The best savings tips for students – mybook24 – Geld verdienen im Internet

“You don’t get rich by what you earn, you get rich by what you don’t spend.”

Henry Ford

This sentence is probably only partially true for students, since the vast majority of them usually have just enough money for living expenses due to financing by their parents, Bafög or student loans without a part-time job. But if you save money in the right places, you can at least prioritize your spending on the things that are really important to you.

The reasons for saving money in college can be quite different.

One might want to concentrate fully on studying and not take the time for a part-time job, the other might need more on the side because he wants to use the semester break to go on great trips or do that exciting unpaid internship in South America, and the next might be saving up for a home savings contract in order to be able to take out a loan for his own four walls right away in his first permanent job after graduation. Sometimes a tight study schedule does not allow students to work at all and they should seek professional help. While the reasons for saving may vary, the things you can save on are the same for most students.

Live nicer

The first own apartment, the room in the shared apartment or rather spend a while in the Hotel Mama? Probably the biggest savings potential is related to the housing model. Having your own apartment is the most expensive way to live. One-bedroom apartments in particular are relatively expensive. But staying at home isn’t always the best alternative either, especially since many wouldn’t have to study in their hometown and commute – which wouldn’t necessarily be frugal either. A nice and inexpensive alternative is living in a shared apartment or in a student dormitory. However, you should make sure that you get along well with your future roommates, otherwise you may have to move again after a short time, which can be expensive. Especially in a shared apartment it is also cheaper in other respects than in terms of rent. Well-planned joint shopping can also save money.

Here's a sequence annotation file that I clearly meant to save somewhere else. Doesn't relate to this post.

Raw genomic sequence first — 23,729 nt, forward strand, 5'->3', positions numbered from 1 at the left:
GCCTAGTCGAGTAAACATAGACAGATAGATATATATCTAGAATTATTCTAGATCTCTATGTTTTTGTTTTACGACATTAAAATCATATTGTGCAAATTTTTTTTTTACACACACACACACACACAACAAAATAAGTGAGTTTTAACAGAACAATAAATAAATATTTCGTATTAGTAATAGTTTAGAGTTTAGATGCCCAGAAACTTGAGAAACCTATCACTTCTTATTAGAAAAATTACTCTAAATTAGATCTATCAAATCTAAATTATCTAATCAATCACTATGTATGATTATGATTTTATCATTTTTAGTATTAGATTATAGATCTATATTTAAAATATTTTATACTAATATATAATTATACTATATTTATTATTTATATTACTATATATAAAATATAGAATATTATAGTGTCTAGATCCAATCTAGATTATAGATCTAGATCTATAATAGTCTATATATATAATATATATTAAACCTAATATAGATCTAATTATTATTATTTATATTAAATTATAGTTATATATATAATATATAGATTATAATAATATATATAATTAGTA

Saving money and the environment

Speaking of living: Of course, the best way to save on utilities is not to pay them yourself in the first place, but to continue living at home and have mom and dad pick up the tab for electricity and water. The following applies to everyone else